A few years later, you sell the house for a profit. When they do, they return the money you borrowed to the bank and keep ALL of the increase in the value of the house. I’m trying to avoid using too many calculations, but this is important.
You buy a house for R1 million.
You put down a R100,000 deposit and borrow R900,000.
You wait a few years and sell the house for R2 million.
You repay the R900,000 and get R1.1million in cash.
You just used leverage to turn a R100,000 deposit into R1.1 million cash. You did that by using the bank’s funding to multiply your profit.
I’m assuming you’re been diligent and serviced only your interest payment over the period. In trading these are called “swaps” or “carry” and that are also important to understand.
The interest rates of the day dictate how high your swaps are on the money you borrow. Fortunately, we’re in a situation currently where interest rates have been slashed to near zero in the world. This makes leveraged trading much cheaper and more attractive than it was, let’s say a year ago.
So, let’s go through another example. This time instead of using a house, I’m going to show you how it works with stocks and CFDs.
When you trade a CFD, it has a “margin” amount. This term “margin” is the same as the deposit you put down on the house. Only now you’re “posting margin” to buy shares instead of property.
If a Naspers is trading at R2,000 a share and the “margin” on a Naspers CFD is 10%, you only need to put down R200 for every CFD you trade. Another way of stating this is that Naspers CFDs are 10 times geared.
In this example the CFD provider (also sometimes called the “counterparty”) will lend you the other R1800.
If Naspers goes up 50% (which would mean it moves to R3000 per share) you would get a 500% return on your margin amount.
You posted a R200 margin. And now you pay the counterparty back the R1800 they lent you and you get R200 margin back plus the profit or R1000.
You started with R200 and now you have R1200. You make five times your margin in profit.
Another reason traders prefer CFDs to Equity is this multiplication effect.
If you have R10,000 in your account, you can trade 50 Naspers CFDs as opposed to being able to only buy 5 Naspers equities. Leveraged products like CFDs you can trade much larger quantities.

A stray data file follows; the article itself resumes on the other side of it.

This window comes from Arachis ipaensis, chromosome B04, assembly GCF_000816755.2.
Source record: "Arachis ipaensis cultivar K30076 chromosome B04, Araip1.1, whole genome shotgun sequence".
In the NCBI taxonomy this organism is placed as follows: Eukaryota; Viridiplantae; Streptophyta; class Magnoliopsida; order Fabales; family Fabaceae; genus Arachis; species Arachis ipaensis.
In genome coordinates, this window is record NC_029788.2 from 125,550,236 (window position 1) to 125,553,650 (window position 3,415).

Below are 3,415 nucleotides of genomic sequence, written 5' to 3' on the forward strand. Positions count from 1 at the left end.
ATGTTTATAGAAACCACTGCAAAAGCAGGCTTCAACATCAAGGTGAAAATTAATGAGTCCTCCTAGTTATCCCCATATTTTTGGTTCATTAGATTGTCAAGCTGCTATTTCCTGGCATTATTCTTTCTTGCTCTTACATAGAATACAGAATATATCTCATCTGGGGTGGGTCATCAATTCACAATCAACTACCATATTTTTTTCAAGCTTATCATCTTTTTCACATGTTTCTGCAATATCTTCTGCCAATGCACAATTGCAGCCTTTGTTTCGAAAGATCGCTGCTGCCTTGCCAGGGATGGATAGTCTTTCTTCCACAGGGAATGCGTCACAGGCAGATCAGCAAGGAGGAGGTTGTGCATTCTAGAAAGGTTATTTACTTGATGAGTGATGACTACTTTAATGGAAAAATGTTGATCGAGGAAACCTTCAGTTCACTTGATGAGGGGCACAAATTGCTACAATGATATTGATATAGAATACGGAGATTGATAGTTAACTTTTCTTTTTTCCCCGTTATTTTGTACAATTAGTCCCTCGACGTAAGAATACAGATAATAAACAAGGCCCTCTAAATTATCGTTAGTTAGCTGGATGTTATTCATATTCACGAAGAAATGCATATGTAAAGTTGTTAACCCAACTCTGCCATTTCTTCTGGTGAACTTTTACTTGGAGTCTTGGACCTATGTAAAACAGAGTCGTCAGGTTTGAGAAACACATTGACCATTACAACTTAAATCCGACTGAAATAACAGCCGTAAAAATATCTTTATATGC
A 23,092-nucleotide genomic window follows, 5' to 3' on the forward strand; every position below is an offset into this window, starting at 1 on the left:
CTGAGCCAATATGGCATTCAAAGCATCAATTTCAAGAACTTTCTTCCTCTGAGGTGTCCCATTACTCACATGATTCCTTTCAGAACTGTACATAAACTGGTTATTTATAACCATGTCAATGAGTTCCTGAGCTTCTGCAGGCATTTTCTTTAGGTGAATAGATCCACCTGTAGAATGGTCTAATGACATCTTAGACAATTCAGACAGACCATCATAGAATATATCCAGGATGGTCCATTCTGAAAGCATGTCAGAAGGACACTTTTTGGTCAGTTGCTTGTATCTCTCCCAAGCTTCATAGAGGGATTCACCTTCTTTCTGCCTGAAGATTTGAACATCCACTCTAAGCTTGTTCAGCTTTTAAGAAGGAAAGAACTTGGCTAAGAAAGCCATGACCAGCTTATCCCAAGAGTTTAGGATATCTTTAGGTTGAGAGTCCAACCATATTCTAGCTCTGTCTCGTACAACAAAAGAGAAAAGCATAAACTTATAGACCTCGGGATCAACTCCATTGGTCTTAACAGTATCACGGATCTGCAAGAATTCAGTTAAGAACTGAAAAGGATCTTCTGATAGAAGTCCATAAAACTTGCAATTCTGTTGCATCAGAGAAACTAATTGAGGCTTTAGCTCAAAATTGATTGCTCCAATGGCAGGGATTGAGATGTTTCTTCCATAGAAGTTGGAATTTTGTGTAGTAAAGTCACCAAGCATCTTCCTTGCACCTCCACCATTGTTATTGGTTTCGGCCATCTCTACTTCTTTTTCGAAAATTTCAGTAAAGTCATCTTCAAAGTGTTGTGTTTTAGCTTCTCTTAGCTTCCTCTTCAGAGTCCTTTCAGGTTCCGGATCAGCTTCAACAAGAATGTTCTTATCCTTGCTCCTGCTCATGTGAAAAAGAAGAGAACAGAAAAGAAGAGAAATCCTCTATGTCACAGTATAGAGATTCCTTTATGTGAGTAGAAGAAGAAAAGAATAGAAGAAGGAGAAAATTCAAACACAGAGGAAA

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It’s important to note: This multiplication works both ways. If you get the direction of the trade wrong, you’re going to lose money at an exaggerated rate too!
This introduces the idea of “stop losses”. A stop loss is exactly what it says. It stops your loss when a position has fallen too far.
The opposite of a “stop loss” is a “take profit”. A take profit is the level you aim for when you’re ready to get out and bank you trade.
One of the biggest reasons why traders prefer to trade CFDs as opposed to trading the actual equities is the capital efficiency. The “swap” or “carry” interest is actually quite low when compared to other forms of borrowing. It’s often more efficient to gear against a share portfolio than a property.
In other words, it can be cheaper to release cash from your ordinary equity by gearing it and paying down debt on property. This depends on your personal borrowing rate, but it’s worth looking at on larger accounts.
Many listed company directors use derivative structures like zero cost collars to release cash from their share portfolio to be used elsewhere.
There are a lot of tax advantages as well if you do it correctly. But that discussion is outside the scope of today’s article.
If you want to know more just drop an email to email@example.com
and one of our wealth managers can chat you through the implications of correct hedging.
Next week, I’m going to get into the ins and outs of risk management. And the week after we’ll start with the basic technical concepts!
Rand Swiss, Private Client Trader